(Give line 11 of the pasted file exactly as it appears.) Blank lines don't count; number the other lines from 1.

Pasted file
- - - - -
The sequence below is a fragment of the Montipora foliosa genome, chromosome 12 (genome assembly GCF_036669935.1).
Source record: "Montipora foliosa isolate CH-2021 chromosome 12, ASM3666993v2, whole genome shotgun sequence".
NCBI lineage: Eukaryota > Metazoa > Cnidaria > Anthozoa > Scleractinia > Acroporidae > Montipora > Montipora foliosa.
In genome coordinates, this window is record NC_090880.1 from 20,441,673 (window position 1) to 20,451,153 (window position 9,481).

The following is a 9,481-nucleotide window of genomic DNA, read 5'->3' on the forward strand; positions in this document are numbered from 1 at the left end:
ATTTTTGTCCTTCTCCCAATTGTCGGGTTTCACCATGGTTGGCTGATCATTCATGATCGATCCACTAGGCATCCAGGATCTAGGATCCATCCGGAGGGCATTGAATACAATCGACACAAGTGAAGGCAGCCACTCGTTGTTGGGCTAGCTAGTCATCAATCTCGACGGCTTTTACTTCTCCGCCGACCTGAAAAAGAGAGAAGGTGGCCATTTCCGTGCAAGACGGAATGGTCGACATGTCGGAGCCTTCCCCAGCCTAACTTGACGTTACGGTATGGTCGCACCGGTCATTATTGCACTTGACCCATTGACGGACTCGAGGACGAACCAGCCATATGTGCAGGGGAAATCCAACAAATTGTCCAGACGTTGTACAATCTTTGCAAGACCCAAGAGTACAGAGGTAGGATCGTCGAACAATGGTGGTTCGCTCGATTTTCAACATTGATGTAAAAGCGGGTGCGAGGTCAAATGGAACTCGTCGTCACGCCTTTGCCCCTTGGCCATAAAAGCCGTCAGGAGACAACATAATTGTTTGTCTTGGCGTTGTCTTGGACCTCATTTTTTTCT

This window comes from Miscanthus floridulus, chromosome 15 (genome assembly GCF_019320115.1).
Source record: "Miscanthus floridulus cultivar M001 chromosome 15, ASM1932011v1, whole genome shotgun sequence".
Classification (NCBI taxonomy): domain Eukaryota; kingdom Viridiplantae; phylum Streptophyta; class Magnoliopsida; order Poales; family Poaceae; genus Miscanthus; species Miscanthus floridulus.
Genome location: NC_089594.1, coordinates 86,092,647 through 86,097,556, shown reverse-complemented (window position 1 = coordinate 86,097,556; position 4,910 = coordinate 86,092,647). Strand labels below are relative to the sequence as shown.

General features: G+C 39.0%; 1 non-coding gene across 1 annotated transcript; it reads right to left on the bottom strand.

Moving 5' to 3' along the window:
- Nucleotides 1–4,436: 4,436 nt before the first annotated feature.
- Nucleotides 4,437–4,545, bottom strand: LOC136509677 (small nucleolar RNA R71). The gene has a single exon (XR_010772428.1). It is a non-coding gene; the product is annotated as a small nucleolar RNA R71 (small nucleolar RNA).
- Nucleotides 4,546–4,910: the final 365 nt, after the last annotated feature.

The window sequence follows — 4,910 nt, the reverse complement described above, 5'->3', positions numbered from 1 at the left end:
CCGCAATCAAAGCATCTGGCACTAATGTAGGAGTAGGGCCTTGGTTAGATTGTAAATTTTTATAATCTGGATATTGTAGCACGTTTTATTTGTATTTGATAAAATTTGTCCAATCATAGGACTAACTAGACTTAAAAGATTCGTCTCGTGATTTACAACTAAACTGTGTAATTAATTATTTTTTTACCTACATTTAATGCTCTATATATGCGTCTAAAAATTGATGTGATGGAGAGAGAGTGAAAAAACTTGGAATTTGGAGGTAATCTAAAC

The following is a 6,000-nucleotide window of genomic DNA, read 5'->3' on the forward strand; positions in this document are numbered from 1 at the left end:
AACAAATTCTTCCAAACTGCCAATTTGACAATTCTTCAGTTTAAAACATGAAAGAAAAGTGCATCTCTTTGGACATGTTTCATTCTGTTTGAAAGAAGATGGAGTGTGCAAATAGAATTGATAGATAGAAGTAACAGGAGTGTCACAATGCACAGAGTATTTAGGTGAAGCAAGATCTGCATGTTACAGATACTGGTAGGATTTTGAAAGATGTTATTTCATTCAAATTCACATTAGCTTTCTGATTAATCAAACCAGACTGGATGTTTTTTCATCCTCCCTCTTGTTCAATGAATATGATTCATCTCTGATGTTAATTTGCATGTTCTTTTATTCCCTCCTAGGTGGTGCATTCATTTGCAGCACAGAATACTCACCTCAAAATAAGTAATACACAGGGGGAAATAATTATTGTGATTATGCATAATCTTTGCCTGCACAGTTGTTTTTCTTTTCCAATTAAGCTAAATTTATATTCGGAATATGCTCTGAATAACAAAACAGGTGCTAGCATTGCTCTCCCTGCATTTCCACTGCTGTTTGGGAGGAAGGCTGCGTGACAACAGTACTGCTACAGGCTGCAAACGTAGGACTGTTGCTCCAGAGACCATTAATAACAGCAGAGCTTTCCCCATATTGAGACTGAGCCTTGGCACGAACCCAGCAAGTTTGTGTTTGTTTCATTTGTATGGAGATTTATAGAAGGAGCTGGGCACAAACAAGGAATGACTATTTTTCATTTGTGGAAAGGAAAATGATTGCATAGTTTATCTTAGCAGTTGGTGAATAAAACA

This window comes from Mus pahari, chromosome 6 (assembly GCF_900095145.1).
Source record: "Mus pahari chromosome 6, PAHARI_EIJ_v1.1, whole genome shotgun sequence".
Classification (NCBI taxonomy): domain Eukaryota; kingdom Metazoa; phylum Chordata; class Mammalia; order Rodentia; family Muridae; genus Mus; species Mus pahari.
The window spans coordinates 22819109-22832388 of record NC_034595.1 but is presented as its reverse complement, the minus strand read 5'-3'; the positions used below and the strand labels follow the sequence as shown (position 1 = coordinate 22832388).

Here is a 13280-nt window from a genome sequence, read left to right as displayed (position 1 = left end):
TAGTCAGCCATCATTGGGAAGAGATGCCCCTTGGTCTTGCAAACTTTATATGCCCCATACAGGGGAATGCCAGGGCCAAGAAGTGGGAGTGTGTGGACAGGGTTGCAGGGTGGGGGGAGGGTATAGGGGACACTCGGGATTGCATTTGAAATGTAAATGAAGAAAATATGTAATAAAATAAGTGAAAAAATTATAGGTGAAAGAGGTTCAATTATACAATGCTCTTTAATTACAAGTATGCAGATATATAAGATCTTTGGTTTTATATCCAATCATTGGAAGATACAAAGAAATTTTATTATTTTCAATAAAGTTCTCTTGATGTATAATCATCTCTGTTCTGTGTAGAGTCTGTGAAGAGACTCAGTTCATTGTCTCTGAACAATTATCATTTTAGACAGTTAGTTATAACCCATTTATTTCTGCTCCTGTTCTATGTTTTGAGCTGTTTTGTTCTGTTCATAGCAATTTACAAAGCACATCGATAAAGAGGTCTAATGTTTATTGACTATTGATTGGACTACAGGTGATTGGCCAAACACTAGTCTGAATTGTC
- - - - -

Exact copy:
General features: G+C 39.0%; 1 non-coding gene across 1 annotated transcript; it reads right to left on the bottom strand.